Although the SEC had initially opposed Binance’s acquisition of Voyager Digital which filed for bankruptcy after Three Arrows Capital defaulted on a $670 million loan provided by the broker, a bankruptcy judge has approved the deal. While there are still regulatory obstacles to overcome, the judge appears to be leaning toward approval. Following the announcement, the Voyager VGX tokens saw an increase of 16% in 24 hours, potentially resulting in Voyager creditors receiving 73% of their funds back.

In a separate case, judges are questioning why Bitcoin spot markets can be manipulated while Bitcoin futures markets, which are approved for trading on U.S. soil and through ETFs, cannot. The SEC has claimed that a 99% correlation does not equate to causation, citing the fragmentation of Bitcoin spot markets compared to the centralized trading of Bitcoin futures on the CME in Chicago. As a result, the discount on the Grayscale GBTC has decreased from an all-time low of -48% to -36%, as speculation about the possibility of converting the trust into an ETF has increased. The spread has likely reached a floor with a potential downside of -10% and an upside of +33%, which I predicted in our 2023 outlook report published in December 2022. Although a Bitcoin ETF would have been significant two years ago, many interested investors have since set up alternative accounts to buy Bitcoin.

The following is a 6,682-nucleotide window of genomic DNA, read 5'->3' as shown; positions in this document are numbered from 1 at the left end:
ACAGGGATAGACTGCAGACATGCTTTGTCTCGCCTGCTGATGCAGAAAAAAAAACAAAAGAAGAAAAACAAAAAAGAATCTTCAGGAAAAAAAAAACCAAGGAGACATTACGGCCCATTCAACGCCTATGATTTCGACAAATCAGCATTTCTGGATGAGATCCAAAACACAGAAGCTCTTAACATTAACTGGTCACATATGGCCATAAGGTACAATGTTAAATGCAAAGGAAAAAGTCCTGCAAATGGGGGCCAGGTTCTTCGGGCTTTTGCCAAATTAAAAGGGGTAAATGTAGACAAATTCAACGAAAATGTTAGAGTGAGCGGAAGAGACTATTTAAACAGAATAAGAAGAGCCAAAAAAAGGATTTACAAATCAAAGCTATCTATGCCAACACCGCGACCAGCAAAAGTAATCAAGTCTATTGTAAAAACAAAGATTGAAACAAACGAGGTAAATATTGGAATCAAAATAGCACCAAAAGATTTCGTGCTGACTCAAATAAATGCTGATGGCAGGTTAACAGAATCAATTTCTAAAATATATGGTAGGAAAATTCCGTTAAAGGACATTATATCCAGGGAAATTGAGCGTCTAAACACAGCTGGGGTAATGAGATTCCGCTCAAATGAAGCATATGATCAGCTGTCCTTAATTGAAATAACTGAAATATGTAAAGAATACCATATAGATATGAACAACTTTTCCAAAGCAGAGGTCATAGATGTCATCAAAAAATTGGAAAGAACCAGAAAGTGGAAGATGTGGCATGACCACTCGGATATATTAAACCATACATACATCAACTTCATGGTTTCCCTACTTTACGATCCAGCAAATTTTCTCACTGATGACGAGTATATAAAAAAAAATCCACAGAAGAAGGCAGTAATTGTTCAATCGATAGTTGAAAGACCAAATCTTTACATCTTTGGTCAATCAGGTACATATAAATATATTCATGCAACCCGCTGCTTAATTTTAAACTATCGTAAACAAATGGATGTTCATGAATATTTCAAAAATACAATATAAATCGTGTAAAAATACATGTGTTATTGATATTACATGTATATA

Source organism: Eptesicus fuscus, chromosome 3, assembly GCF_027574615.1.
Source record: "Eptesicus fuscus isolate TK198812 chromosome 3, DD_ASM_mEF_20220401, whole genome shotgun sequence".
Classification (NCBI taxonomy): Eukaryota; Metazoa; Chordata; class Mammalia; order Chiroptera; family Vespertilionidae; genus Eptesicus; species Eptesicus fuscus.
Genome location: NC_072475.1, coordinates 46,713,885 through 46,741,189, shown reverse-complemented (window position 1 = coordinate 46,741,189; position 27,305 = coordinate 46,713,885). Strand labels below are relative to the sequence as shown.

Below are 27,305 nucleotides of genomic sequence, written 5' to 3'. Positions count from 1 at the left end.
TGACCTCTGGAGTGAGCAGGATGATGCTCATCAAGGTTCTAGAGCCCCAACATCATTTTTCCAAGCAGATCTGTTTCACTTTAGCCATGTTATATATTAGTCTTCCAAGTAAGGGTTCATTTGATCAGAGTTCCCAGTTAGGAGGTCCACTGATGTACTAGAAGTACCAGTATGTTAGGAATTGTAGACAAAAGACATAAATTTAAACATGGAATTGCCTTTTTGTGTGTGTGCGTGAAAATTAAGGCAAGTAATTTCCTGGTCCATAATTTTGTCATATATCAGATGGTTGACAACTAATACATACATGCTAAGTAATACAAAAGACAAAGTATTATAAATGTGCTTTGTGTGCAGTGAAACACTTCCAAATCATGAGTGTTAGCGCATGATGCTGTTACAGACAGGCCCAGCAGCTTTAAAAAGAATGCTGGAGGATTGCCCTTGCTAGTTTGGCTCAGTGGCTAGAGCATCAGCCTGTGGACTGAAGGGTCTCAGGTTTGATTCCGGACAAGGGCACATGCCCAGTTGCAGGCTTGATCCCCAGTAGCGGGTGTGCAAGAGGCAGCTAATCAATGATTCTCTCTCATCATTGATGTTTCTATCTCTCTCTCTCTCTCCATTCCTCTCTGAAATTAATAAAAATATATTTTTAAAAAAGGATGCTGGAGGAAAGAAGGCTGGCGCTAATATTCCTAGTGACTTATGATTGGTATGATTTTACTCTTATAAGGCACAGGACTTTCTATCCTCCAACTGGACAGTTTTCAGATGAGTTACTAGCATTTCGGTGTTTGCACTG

However, all hope is not lost, and these developments indicate potential opportunities in the cryptocurrency market for investors.

Source: https://intpolicydigest.org/crypto-faces-critical-moment-as-regulatory-walls-rise/

j j j

Biden’s plan to close crypto tax loss harvesting loophole is a step in the right direction

Biden’s plan to close crypto tax loss harvesting loophole is a step in the right direction

President Joe Biden’s proposed budget plan has caused a stir in the crypto community due to its intention to terminate tax loss harvesting on crypto transactions. The reactions from the community have been mixed, with some perceiving this as an infringement on the freedom of crypto traders while others view it as a necessary step in regulating the industry and curbing tax evasion.